Saudi Arabia gave an insight into what investors will be getting if they buy into a planned initial public offering of its state-owned oil company, announcing an almost 25% increase in the business's capital spending over the next decade including a significant allocation to non-oil projects.

Saudi Arabian Oil Co., or Saudi Aramco, will spend $414 billion on drilling and infrastructure projects, including renewable energy operations and chemical processing plants, the company's executives said on Tuesday, December 12.

The budget is $80 billion higher than the $334 billion that Aramco said last year that it planned to spend over the following 10 years.

Interest in Saudi Aramco's spending has increased since the Middle Eastern nation announced plans to sell down an about 5% stake in the national oil company in 2018 through an IPO that it claims will value the company at about $2 trillion. Assuming the sale, it could raise about $100 billion making it the biggest IPO of all time.

Investors in that IPO will still be getting a relatively pure play oil company, judging by the group's spending plans announced on Tuesday.

The bulk of the cash earmarked for investment over the next 10 years will flow into Saudi Aramco's oil business in order to maintain capacity at about 12 million barrels of oil per day. Saudi Aramco will spend $134 billion on drilling and well services and a further $78 million on field development to maintain its output potential, said Nassir Al Yami, general manager of procurement, at a conference in Dammam, the capital of Saudi Arabia's Eastern Province.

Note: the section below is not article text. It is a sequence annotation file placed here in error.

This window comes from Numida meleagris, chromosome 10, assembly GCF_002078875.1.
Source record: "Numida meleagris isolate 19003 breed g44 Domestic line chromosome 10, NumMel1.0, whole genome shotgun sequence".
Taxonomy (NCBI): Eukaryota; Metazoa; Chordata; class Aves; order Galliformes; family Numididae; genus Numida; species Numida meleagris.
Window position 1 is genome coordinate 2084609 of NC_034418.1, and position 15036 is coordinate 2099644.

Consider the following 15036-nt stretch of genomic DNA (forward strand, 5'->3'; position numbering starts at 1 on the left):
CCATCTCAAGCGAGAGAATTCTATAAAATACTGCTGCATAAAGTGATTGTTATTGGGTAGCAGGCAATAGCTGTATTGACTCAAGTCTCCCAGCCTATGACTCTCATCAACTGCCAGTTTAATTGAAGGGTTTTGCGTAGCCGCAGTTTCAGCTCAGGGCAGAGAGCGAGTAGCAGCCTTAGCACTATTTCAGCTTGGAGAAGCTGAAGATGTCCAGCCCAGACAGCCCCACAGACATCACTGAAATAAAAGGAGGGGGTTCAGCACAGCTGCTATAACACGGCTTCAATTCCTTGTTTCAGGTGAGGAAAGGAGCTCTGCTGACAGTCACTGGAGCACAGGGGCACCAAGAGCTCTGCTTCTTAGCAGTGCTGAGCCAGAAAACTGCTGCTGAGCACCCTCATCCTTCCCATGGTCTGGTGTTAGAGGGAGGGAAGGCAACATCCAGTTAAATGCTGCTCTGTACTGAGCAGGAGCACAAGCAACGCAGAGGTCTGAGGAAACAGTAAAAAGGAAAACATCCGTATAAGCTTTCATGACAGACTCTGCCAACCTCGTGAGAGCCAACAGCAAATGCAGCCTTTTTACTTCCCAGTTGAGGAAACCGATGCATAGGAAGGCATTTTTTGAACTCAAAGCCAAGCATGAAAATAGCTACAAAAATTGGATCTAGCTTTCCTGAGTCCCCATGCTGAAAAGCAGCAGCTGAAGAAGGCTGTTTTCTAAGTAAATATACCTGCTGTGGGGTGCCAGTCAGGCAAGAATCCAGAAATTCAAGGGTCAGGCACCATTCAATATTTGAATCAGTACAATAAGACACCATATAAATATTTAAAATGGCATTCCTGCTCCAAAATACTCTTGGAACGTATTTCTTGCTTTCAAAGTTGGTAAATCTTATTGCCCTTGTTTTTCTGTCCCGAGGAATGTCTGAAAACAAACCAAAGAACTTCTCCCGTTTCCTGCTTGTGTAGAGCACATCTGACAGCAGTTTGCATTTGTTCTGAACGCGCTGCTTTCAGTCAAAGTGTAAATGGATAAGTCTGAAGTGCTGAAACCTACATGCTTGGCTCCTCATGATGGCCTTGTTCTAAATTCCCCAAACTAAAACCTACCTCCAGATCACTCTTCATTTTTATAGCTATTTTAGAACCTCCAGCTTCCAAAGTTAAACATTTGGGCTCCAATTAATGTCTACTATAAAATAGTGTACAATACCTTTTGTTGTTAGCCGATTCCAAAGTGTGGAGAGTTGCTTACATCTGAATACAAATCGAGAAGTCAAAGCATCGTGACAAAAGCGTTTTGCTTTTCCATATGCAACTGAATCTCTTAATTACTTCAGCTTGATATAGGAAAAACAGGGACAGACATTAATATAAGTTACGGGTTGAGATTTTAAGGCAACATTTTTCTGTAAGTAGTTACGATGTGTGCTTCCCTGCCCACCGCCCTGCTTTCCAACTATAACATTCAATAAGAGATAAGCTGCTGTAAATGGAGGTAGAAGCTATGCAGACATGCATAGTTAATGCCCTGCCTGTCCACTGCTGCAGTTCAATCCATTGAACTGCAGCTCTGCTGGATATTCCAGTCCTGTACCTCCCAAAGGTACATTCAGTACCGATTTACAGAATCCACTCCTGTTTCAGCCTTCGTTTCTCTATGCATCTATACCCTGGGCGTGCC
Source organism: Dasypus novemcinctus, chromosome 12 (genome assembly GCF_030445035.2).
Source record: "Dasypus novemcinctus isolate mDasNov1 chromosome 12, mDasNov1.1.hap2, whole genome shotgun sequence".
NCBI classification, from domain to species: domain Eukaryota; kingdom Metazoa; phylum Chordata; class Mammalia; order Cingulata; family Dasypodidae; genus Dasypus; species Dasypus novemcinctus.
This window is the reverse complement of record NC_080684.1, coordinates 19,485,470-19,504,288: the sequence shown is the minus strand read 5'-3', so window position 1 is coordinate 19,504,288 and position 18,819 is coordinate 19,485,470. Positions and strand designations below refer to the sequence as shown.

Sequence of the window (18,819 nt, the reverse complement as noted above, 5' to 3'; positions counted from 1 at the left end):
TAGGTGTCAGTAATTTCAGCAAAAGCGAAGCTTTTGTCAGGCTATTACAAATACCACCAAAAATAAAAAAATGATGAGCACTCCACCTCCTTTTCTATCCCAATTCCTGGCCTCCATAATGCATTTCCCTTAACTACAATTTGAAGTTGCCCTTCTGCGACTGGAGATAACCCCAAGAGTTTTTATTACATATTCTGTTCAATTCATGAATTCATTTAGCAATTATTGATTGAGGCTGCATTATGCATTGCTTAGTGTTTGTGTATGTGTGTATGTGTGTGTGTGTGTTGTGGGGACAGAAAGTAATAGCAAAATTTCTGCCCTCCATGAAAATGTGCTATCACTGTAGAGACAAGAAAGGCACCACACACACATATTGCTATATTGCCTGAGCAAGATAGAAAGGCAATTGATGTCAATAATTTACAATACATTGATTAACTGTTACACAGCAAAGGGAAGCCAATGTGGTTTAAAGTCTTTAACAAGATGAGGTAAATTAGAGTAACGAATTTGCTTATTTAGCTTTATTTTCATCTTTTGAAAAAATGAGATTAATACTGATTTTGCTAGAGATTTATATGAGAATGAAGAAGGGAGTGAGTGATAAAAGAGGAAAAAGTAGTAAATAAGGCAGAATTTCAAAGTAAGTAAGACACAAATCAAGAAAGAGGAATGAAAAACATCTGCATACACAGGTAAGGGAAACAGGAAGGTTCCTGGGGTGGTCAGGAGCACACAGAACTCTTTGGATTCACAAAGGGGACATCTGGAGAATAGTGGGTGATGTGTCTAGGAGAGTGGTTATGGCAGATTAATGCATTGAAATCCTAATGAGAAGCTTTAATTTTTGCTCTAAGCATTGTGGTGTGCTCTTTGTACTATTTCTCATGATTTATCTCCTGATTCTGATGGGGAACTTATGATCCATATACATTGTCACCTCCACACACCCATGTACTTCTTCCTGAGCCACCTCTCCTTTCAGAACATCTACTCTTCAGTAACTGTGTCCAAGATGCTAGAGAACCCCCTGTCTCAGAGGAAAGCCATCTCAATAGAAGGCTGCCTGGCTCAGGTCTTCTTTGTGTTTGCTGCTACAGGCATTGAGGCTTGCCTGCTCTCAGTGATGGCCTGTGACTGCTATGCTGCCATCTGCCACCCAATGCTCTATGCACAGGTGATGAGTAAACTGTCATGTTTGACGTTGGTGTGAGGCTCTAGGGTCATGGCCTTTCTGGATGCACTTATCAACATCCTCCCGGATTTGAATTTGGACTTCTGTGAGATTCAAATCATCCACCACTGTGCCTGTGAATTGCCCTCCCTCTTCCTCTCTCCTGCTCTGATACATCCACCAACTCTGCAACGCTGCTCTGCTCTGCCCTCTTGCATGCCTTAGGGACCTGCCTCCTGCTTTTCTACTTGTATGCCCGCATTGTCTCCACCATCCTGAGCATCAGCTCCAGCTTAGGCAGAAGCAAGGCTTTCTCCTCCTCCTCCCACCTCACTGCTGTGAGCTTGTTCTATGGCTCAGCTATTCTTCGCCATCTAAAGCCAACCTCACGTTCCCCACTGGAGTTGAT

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Yet the business clearly has its eyes on diversification too.

"We are into so many sectors now," CEO Amin Nasser said on Tuesday according to comments quoted by Reuters.

Aramco recently created a department for renewables, and in February launched a tender for the first of an estimated $50 billion of wind and solar energy projects. On Nov. 26 it signed a partnership with Saudi Basic Industries Corp., a petrochemical business, to develop a $20 billion oil-to-chemicals project - though a final investment decision won't be made until 2019.

Saudi Aramco has also been lined up to support the Kingdoms push to develop home-grown small and medium sized enterprises that will provide services and technology to its oil business and jobs for its citizens.

Nasser said that domestic investment would account for about 70% of Saudi Aramco's budget and could help create a target 40,000 jobs within the kingdom.

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